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# Production forecasting decline curve analysis

Decline curve analysis (DCA) is a graphical procedure used for analyzing declining production rates and forecasting future performance of oil and gas wells. Oil and gas production rates decline as a function of time; loss of reservoir pressure, or changing relative volumes of the produced fluids, are usually the cause. Fitting a line through the performance history and assuming this same trend will continue in future forms the basis of DCA concept. It is important to note here that in absence of stabilized production trends the technique cannot be expected to give reliable results.

The technique is not necessarily grounded in fundamental theory but is based on empirical observation of production decline.

Three types of declines are observed:

- Exponential
- Hyperbolic
- Harmonic

There are theoretical equivalent to these decline processes. It can be demonstrated that under conditions such as constant well back pressure, equation of fluid flow through porous media under boundary dominated flow are equivalent to exponential decline. However for our purpose it is the empirical nature of this term which has a greater significance since it allows the technique to be applied to multiple fluid streams even ratios!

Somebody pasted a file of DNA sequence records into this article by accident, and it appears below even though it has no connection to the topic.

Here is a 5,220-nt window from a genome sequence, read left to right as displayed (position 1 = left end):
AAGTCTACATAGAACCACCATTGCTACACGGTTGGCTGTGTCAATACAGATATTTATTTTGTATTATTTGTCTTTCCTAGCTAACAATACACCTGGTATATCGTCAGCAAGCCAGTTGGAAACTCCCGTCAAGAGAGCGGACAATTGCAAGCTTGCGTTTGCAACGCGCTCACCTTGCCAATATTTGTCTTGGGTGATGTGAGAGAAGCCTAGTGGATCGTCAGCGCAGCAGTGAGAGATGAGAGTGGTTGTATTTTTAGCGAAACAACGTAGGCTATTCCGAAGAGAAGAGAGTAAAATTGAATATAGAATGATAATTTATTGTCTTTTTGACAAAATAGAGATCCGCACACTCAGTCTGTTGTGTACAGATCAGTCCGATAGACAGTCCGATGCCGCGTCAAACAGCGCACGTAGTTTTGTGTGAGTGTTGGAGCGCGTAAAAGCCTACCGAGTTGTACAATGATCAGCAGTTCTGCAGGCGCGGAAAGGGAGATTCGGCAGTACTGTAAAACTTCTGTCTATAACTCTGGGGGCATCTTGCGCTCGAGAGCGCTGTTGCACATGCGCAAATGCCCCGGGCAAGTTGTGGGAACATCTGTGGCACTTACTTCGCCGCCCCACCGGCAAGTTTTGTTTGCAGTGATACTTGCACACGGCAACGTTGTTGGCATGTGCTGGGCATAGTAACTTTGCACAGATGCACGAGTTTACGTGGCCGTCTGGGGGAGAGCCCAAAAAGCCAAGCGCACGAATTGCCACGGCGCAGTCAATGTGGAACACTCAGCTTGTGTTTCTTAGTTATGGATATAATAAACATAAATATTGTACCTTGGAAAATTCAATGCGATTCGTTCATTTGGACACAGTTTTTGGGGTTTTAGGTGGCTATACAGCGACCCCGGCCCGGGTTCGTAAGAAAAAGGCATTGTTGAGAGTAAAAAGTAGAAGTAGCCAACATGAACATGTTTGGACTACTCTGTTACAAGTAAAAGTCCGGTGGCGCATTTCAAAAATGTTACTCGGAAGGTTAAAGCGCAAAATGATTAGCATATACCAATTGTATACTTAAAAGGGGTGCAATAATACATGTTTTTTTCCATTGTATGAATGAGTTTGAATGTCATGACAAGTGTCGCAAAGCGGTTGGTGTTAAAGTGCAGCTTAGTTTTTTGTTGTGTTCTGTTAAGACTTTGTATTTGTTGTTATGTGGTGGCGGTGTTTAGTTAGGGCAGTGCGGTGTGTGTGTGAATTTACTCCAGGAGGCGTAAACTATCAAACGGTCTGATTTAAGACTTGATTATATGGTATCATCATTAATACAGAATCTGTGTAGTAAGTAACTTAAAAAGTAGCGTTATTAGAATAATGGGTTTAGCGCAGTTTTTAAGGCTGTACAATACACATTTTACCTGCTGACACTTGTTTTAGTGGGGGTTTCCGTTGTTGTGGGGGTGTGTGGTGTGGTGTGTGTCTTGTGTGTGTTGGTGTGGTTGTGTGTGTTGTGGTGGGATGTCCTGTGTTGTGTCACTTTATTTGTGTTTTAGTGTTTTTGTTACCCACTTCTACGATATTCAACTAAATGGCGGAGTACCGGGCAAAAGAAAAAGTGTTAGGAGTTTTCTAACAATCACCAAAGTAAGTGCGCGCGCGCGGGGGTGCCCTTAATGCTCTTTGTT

## Contents

- 1 Golden rule of decline curve analysis (DCA)
- 2 Decline curve analysis (DCA) history
- 3 Decline curve analysis (DCA) today
- 4 References
- 5 Noteworthy papers in OnePetro
- 6 Noteworthy books
- 7 External links
- 8 See also
- 9 Category

## Golden rule of decline curve analysis (DCA)

The basic assumption in this procedure is that whatever causes controlled the trend of a curve in the past will continue to govern its trend in the future in a uniform manner

## Decline curve analysis (DCA) history

J.J. Arps collected these ideas into a comprehensive set of equations defining the exponential, hyperbolic and harmonic declines. His work was further extended by other researchers to include special cases. Following section gives a historical perspective of work done on the subject;

- Arps 1945 and 1956.
- Brons 1963 and Fetkovitch 1983 applied constant pressure solution to diffucisivty equation and demonstrated that exponential decline curve actually reflects single phase, incompressible fluid production from a closed reservoir. DCA is more than a empirical curve fit.